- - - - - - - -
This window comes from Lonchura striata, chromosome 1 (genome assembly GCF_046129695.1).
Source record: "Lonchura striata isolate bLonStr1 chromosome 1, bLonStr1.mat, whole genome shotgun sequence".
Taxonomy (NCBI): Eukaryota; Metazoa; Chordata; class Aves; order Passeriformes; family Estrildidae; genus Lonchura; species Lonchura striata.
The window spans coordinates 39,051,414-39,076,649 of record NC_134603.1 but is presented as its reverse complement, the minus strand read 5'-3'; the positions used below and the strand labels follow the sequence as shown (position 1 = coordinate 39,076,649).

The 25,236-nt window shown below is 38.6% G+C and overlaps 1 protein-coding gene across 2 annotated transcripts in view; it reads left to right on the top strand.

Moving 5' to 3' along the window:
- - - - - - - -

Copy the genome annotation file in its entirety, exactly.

This window comes from Lonchura striata, chromosome 1 (genome assembly GCF_046129695.1).
Source record: "Lonchura striata isolate bLonStr1 chromosome 1, bLonStr1.mat, whole genome shotgun sequence".
Taxonomy (NCBI): Eukaryota; Metazoa; Chordata; class Aves; order Passeriformes; family Estrildidae; genus Lonchura; species Lonchura striata.
The window spans coordinates 39,051,414-39,076,649 of record NC_134603.1 but is presented as its reverse complement, the minus strand read 5'-3'; the positions used below and the strand labels follow the sequence as shown (position 1 = coordinate 39,076,649).

The 25,236-nt window shown below is 38.6% G+C and overlaps 1 protein-coding gene across 2 annotated transcripts in view; it reads left to right on the top strand.

Moving 5' to 3' along the window: